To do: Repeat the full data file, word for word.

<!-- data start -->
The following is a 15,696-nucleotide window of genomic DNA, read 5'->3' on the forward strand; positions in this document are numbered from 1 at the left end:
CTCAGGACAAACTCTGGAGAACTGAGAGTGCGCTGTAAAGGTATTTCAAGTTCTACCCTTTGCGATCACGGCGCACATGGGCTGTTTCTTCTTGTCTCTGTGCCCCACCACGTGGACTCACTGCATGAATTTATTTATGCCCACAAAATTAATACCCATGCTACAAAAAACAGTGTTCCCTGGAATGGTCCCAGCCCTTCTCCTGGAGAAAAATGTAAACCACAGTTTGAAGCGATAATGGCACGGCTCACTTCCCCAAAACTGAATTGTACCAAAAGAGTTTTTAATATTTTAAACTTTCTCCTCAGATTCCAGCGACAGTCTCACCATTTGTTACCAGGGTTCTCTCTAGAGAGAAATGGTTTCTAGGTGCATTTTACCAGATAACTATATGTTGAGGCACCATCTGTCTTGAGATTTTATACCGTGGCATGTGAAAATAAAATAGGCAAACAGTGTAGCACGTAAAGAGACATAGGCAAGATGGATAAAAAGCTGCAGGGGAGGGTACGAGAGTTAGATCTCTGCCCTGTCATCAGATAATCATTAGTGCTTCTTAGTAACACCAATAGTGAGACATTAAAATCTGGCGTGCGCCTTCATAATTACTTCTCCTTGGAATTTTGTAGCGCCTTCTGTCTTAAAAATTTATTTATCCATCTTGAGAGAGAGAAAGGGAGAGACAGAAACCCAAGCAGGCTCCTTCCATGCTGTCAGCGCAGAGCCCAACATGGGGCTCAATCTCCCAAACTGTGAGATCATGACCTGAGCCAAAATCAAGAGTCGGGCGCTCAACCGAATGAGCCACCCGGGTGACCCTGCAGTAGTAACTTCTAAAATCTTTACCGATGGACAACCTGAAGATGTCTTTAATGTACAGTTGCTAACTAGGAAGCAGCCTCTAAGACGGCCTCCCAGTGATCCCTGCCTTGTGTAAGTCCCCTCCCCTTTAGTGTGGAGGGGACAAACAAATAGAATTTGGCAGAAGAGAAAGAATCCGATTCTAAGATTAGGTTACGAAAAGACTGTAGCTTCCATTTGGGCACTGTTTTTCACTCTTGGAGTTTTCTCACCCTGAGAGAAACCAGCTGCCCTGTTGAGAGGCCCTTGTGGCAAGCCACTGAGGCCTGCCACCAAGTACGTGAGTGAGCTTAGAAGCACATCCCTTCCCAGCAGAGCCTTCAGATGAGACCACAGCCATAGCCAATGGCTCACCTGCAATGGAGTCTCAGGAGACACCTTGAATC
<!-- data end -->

The following is a 15,696-nucleotide window of genomic DNA, read 5'->3' on the forward strand; positions in this document are numbered from 1 at the left end:
CTCAGGACAAACTCTGGAGAACTGAGAGTGCGCTGTAAAGGTATTTCAAGTTCTACCCTTTGCGATCACGGCGCACATGGGCTGTTTCTTCTTGTCTCTGTGCCCCACCACGTGGACTCACTGCATGAATTTATTTATGCCCACAAAATTAATACCCATGCTACAAAAAACAGTGTTCCCTGGAATGGTCCCAGCCCTTCTCCTGGAGAAAAATGTAAACCACAGTTTGAAGCGATAATGGCACGGCTCACTTCCCCAAAACTGAATTGTACCAAAAGAGTTTTTAATATTTTAAACTTTCTCCTCAGATTCCAGCGACAGTCTCACCATTTGTTACCAGGGTTCTCTCTAGAGAGAAATGGTTTCTAGGTGCATTTTACCAGATAACTATATGTTGAGGCACCATCTGTCTTGAGATTTTATACCGTGGCATGTGAAAATAAAATAGGCAAACAGTGTAGCACGTAAAGAGACATAGGCAAGATGGATAAAAAGCTGCAGGGGAGGGTACGAGAGTTAGATCTCTGCCCTGTCATCAGATAATCATTAGTGCTTCTTAGTAACACCAATAGTGAGACATTAAAATCTGGCGTGCGCCTTCATAATTACTTCTCCTTGGAATTTTGTAGCGCCTTCTGTCTTAAAAATTTATTTATCCATCTTGAGAGAGAGAAAGGGAGAGACAGAAACCCAAGCAGGCTCCTTCCATGCTGTCAGCGCAGAGCCCAACATGGGGCTCAATCTCCCAAACTGTGAGATCATGACCTGAGCCAAAATCAAGAGTCGGGCGCTCAACCGAATGAGCCACCCGGGTGACCCTGCAGTAGTAACTTCTAAAATCTTTACCGATGGACAACCTGAAGATGTCTTTAATGTACAGTTGCTAACTAGGAAGCAGCCTCTAAGACGGCCTCCCAGTGATCCCTGCCTTGTGTAAGTCCCCTCCCCTTTAGTGTGGAGGGGACAAACAAATAGAATTTGGCAGAAGAGAAAGAATCCGATTCTAAGATTAGGTTACGAAAAGACTGTAGCTTCCATTTGGGCACTGTTTTTCACTCTTGGAGTTTTCTCACCCTGAGAGAAACCAGCTGCCCTGTTGAGAGGCCCTTGTGGCAAGCCACTGAGGCCTGCCACCAAGTACGTGAGTGAGCTTAGAAGCACATCCCTTCCCAGCAGAGCCTTCAGATGAGACCACAGCCATAGCCAATGGCTCACCTGCAATGGAGTCTCAGGAGACACCTTGAATC